Pop culture can range from thrilling to frustrating, escapist to educational. And between books, movies, music, podcasts, and the ever-growing glut of TV, there’s a lot of it to keep up with, especially if you’re interested in ever going outside or just, you know, being a part of the world.
So we here at Vox Culture — who consume a truly mind-boggling amount and array of pop culture every day — have some suggestions for how to make the best use of your time if you get a spare hour or two to sample the variety of pop culture on offer at any time. Whether you’re looking for a new book, a Broadway show, or an unexpected movie to stream, we’ve got you covered.
Here, in no particular order, are some items you should really consider adding to your pop culture diet this week.
Helen Oyeyemi’s What Is Not Yours Is Not Yours
Helen Oyeyemi’s short story collection was published last year, but it just came out in paperback this month, so now you can immerse yourself in Oyeyemi’s vivid stained-glass prose without breaking the bank. Her sentences veer from funny to shiveringly lovely and back again with no discernible effort. What Is Not Yours Is Not Yours is a singularly well-made book, with stories that feel simultaneously new and familiar, like half-forgotten fairy tales. —Constance Grady
Amazon’s The Marvelous Mrs. Maisel
For the past few years, Amazon has test-driven many of its shows by releasing their first episodes to the Amazon Prime–subscribing masses to see how they respond. This year, there’s a new one from Gilmore Girls creator Amy Sherman-Palladino about a 1950s housewife (House of Cards’ Rachel Brosnahan) who gets involved in the Greenwich Village standup comedy scene, and it’s worth your while. The hour-long episode is smart and fun, thanks especially to Brosnahan and some gorgeous costuming. With any luck, we’ll be getting a series from it soon. Until then, enjoy the comedy stylings of the Upper West Side’s marvelous Mrs. Maisel while we’ve got ’em. —Caroline Framke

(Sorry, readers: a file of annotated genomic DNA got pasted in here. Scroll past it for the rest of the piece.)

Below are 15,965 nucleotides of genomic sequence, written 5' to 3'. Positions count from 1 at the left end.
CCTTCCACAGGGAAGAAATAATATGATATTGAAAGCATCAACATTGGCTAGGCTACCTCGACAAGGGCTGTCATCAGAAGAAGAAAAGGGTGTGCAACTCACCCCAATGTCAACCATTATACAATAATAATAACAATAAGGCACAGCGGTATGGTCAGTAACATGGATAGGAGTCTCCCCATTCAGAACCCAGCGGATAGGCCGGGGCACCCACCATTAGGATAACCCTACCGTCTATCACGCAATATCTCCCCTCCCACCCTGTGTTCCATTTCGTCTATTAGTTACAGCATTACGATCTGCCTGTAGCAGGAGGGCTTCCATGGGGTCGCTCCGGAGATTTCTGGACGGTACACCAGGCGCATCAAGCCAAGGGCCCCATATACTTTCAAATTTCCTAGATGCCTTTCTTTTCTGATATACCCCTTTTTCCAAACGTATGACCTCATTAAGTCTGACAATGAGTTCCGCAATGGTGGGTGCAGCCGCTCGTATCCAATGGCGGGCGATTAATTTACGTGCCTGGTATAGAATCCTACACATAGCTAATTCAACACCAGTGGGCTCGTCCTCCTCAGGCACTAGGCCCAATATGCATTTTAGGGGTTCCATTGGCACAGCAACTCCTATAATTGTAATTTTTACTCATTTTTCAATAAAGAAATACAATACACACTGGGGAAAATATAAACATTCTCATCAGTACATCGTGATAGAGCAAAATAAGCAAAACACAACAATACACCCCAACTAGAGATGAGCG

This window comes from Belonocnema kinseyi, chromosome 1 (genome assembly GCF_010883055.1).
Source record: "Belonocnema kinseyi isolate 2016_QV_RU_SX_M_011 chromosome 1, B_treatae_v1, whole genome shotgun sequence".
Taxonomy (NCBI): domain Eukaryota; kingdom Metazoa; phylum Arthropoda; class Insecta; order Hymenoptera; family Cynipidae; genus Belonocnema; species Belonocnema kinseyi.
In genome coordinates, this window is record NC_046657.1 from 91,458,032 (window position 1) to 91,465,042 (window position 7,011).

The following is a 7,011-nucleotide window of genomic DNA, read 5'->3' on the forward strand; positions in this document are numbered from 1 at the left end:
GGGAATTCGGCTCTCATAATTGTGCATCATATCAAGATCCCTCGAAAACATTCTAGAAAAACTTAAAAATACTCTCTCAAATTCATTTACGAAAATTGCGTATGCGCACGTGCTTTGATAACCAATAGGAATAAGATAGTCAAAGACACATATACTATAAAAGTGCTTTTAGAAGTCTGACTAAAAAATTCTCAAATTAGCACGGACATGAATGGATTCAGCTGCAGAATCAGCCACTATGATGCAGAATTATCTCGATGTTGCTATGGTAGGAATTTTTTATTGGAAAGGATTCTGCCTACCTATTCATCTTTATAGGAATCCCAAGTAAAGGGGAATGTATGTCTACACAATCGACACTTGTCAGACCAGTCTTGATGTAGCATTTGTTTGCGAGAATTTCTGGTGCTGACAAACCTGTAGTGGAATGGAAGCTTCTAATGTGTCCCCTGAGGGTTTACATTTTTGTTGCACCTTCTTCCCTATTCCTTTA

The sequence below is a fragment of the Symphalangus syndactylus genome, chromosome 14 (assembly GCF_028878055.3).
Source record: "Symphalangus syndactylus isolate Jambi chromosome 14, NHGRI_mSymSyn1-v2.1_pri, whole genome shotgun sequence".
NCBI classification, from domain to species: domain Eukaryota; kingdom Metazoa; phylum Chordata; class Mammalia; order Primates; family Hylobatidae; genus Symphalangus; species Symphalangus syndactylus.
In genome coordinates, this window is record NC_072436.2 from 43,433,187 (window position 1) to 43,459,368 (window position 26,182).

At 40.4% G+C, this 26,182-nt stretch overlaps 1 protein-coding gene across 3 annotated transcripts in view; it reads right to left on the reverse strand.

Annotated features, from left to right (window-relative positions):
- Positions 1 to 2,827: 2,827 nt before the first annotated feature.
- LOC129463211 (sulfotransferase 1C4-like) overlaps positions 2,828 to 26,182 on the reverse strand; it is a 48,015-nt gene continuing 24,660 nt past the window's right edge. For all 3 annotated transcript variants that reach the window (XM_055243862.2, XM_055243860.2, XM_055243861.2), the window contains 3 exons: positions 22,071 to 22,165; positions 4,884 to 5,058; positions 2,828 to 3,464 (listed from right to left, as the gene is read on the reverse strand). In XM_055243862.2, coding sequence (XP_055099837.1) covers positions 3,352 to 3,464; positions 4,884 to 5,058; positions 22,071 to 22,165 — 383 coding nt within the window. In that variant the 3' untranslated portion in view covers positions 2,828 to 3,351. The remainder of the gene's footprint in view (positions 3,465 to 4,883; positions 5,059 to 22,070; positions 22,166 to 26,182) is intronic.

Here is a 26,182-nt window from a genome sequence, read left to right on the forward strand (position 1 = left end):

The Marvelous Mrs. Maisel is currently available to stream on Amazon Prime.
Hari Kondabolu’s New Material Volume 1
Standup comic Hari Kondabolu’s “new” self-released album actually dates back to December 2013, a few months before the release of his debut album, Waiting for 2042, and well before last year’s excellent Mainstream American Comic. It was recorded (on an iPhone) at one of Kondabolu’s “New Material Nights,” where he tested out in-progress material in San Francisco (one of the eight cities, Kondabolu jokes, that welcomes his occasionally confrontational progressive comedy). New Material isn’t the polished, expertly constructed comedy Kondabolu has delivered on his official albums, but it’s loose, exciting, and occasionally fascinating, particularly as the comic self-critiques and edits his own work onstage, and is hilariously thrown off by the surprise appearance in the audience of his then-girlfriend. —Genevieve Koski
New Material Volume 1 is available for $5 via Bandcamp.
The original Broadway cast recording for Come From Away